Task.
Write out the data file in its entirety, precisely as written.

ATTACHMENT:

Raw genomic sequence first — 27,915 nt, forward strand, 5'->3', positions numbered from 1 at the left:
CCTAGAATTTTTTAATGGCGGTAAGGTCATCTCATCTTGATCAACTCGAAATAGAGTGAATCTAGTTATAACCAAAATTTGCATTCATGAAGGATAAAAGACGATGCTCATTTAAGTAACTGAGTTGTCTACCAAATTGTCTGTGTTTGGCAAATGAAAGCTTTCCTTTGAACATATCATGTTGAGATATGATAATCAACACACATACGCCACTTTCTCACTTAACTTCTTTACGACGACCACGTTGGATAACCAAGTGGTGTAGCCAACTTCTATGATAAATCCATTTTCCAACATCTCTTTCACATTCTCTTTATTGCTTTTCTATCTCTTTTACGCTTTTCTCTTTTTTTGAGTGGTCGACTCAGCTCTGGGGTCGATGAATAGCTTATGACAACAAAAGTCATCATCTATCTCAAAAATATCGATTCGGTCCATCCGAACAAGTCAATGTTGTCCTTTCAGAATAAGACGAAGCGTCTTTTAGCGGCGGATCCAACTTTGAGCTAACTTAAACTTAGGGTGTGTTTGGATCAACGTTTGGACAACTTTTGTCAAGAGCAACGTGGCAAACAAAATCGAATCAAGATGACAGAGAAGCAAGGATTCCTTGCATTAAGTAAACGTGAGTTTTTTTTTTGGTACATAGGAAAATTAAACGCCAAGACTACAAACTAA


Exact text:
Raw genomic sequence first — 27,915 nt, forward strand, 5'->3', positions numbered from 1 at the left:
CCTAGAATTTTTTAATGGCGGTAAGGTCATCTCATCTTGATCAACTCGAAATAGAGTGAATCTAGTTATAACCAAAATTTGCATTCATGAAGGATAAAAGACGATGCTCATTTAAGTAACTGAGTTGTCTACCAAATTGTCTGTGTTTGGCAAATGAAAGCTTTCCTTTGAACATATCATGTTGAGATATGATAATCAACACACATACGCCACTTTCTCACTTAACTTCTTTACGACGACCACGTTGGATAACCAAGTGGTGTAGCCAACTTCTATGATAAATCCATTTTCCAACATCTCTTTCACATTCTCTTTATTGCTTTTCTATCTCTTTTACGCTTTTCTCTTTTTTTGAGTGGTCGACTCAGCTCTGGGGTCGATGAATAGCTTATGACAACAAAAGTCATCATCTATCTCAAAAATATCGATTCGGTCCATCCGAACAAGTCAATGTTGTCCTTTCAGAATAAGACGAAGCGTCTTTTAGCGGCGGATCCAACTTTGAGCTAACTTAAACTTAGGGTGTGTTTGGATCAACGTTTGGACAACTTTTGTCAAGAGCAACGTGGCAAACAAAATCGAATCAAGATGACAGAGAAGCAAGGATTCCTTGCATTAAGTAAACGTGAGTTTTTTTTTTGGTACATAGGAAAATTAAACGCCAAGACTACAAACTAA